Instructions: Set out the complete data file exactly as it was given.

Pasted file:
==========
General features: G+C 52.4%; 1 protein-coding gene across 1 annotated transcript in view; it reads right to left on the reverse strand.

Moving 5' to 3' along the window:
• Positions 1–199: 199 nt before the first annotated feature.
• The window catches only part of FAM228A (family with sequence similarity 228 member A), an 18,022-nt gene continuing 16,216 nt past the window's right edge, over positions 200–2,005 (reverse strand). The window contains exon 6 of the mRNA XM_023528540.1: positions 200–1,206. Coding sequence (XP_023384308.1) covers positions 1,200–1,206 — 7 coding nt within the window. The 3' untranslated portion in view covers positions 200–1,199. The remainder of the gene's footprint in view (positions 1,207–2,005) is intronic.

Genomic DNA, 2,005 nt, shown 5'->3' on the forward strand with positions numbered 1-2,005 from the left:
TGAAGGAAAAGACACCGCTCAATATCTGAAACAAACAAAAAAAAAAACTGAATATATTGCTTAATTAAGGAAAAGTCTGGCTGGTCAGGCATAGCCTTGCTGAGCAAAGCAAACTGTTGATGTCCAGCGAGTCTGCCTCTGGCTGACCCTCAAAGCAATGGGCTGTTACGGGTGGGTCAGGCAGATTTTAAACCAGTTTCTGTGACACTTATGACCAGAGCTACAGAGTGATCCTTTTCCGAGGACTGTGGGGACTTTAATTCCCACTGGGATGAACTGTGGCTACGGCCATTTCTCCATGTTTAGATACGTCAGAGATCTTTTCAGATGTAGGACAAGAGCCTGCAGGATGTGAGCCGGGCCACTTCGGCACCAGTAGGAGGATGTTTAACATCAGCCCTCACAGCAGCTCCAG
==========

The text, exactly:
General features: G+C 52.4%; 1 protein-coding gene across 1 annotated transcript in view; it reads right to left on the reverse strand.

Moving 5' to 3' along the window:
• Positions 1–199: 199 nt before the first annotated feature.
• The window catches only part of FAM228A (family with sequence similarity 228 member A), an 18,022-nt gene continuing 16,216 nt past the window's right edge, over positions 200–2,005 (reverse strand). The window contains exon 6 of the mRNA XM_023528540.1: positions 200–1,206. Coding sequence (XP_023384308.1) covers positions 1,200–1,206 — 7 coding nt within the window. The 3' untranslated portion in view covers positions 200–1,199. The remainder of the gene's footprint in view (positions 1,207–2,005) is intronic.

Genomic DNA, 2,005 nt, shown 5'->3' on the forward strand with positions numbered 1-2,005 from the left:
TGAAGGAAAAGACACCGCTCAATATCTGAAACAAACAAAAAAAAAAACTGAATATATTGCTTAATTAAGGAAAAGTCTGGCTGGTCAGGCATAGCCTTGCTGAGCAAAGCAAACTGTTGATGTCCAGCGAGTCTGCCTCTGGCTGACCCTCAAAGCAATGGGCTGTTACGGGTGGGTCAGGCAGATTTTAAACCAGTTTCTGTGACACTTATGACCAGAGCTACAGAGTGATCCTTTTCCGAGGACTGTGGGGACTTTAATTCCCACTGGGATGAACTGTGGCTACGGCCATTTCTCCATGTTTAGATACGTCAGAGATCTTTTCAGATGTAGGACAAGAGCCTGCAGGATGTGAGCCGGGCCACTTCGGCACCAGTAGGAGGATGTTTAACATCAGCCCTCACAGCAGCTCCAG